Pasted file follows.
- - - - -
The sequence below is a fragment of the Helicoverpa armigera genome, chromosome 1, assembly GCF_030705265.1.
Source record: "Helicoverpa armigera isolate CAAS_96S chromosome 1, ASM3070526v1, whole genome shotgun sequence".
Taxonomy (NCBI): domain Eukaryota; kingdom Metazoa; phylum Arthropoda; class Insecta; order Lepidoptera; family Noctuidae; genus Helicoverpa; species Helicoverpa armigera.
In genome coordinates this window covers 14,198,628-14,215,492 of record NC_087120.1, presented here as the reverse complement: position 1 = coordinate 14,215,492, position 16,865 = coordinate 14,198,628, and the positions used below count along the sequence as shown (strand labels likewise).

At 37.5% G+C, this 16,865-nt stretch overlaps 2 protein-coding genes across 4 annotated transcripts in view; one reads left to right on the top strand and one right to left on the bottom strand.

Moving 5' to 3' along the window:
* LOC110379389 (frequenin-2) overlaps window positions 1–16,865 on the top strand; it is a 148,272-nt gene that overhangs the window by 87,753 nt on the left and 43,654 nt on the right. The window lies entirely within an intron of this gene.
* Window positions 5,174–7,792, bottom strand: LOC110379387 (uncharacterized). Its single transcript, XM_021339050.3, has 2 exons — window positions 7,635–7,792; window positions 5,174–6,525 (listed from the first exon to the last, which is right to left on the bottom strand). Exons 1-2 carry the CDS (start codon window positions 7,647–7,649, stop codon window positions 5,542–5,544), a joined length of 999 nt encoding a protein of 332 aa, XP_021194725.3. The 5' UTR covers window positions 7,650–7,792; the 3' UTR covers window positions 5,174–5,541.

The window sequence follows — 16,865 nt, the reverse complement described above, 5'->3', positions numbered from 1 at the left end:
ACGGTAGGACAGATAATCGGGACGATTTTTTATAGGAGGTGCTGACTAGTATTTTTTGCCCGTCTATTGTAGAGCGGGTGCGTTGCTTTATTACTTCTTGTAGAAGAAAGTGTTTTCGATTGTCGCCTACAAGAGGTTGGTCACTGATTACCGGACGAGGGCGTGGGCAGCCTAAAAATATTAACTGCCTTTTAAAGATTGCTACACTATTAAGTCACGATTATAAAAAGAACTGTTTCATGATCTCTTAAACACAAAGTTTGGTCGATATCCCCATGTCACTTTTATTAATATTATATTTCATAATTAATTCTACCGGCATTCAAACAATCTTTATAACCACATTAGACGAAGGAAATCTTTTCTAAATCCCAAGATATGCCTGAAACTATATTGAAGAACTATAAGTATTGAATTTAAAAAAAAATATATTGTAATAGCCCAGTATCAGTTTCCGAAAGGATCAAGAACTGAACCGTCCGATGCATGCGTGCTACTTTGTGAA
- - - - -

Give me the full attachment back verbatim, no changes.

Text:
The sequence below is a fragment of the Helicoverpa armigera genome, chromosome 1, assembly GCF_030705265.1.
Source record: "Helicoverpa armigera isolate CAAS_96S chromosome 1, ASM3070526v1, whole genome shotgun sequence".
Taxonomy (NCBI): domain Eukaryota; kingdom Metazoa; phylum Arthropoda; class Insecta; order Lepidoptera; family Noctuidae; genus Helicoverpa; species Helicoverpa armigera.
In genome coordinates this window covers 14,198,628-14,215,492 of record NC_087120.1, presented here as the reverse complement: position 1 = coordinate 14,215,492, position 16,865 = coordinate 14,198,628, and the positions used below count along the sequence as shown (strand labels likewise).

At 37.5% G+C, this 16,865-nt stretch overlaps 2 protein-coding genes across 4 annotated transcripts in view; one reads left to right on the top strand and one right to left on the bottom strand.

Moving 5' to 3' along the window:
* LOC110379389 (frequenin-2) overlaps window positions 1–16,865 on the top strand; it is a 148,272-nt gene that overhangs the window by 87,753 nt on the left and 43,654 nt on the right. The window lies entirely within an intron of this gene.
* Window positions 5,174–7,792, bottom strand: LOC110379387 (uncharacterized). Its single transcript, XM_021339050.3, has 2 exons — window positions 7,635–7,792; window positions 5,174–6,525 (listed from the first exon to the last, which is right to left on the bottom strand). Exons 1-2 carry the CDS (start codon window positions 7,647–7,649, stop codon window positions 5,542–5,544), a joined length of 999 nt encoding a protein of 332 aa, XP_021194725.3. The 5' UTR covers window positions 7,650–7,792; the 3' UTR covers window positions 5,174–5,541.

The window sequence follows — 16,865 nt, the reverse complement described above, 5'->3', positions numbered from 1 at the left end:
ACGGTAGGACAGATAATCGGGACGATTTTTTATAGGAGGTGCTGACTAGTATTTTTTGCCCGTCTATTGTAGAGCGGGTGCGTTGCTTTATTACTTCTTGTAGAAGAAAGTGTTTTCGATTGTCGCCTACAAGAGGTTGGTCACTGATTACCGGACGAGGGCGTGGGCAGCCTAAAAATATTAACTGCCTTTTAAAGATTGCTACACTATTAAGTCACGATTATAAAAAGAACTGTTTCATGATCTCTTAAACACAAAGTTTGGTCGATATCCCCATGTCACTTTTATTAATATTATATTTCATAATTAATTCTACCGGCATTCAAACAATCTTTATAACCACATTAGACGAAGGAAATCTTTTCTAAATCCCAAGATATGCCTGAAACTATATTGAAGAACTATAAGTATTGAATTTAAAAAAAAATATATTGTAATAGCCCAGTATCAGTTTCCGAAAGGATCAAGAACTGAACCGTCCGATGCATGCGTGCTACTTTGTGAA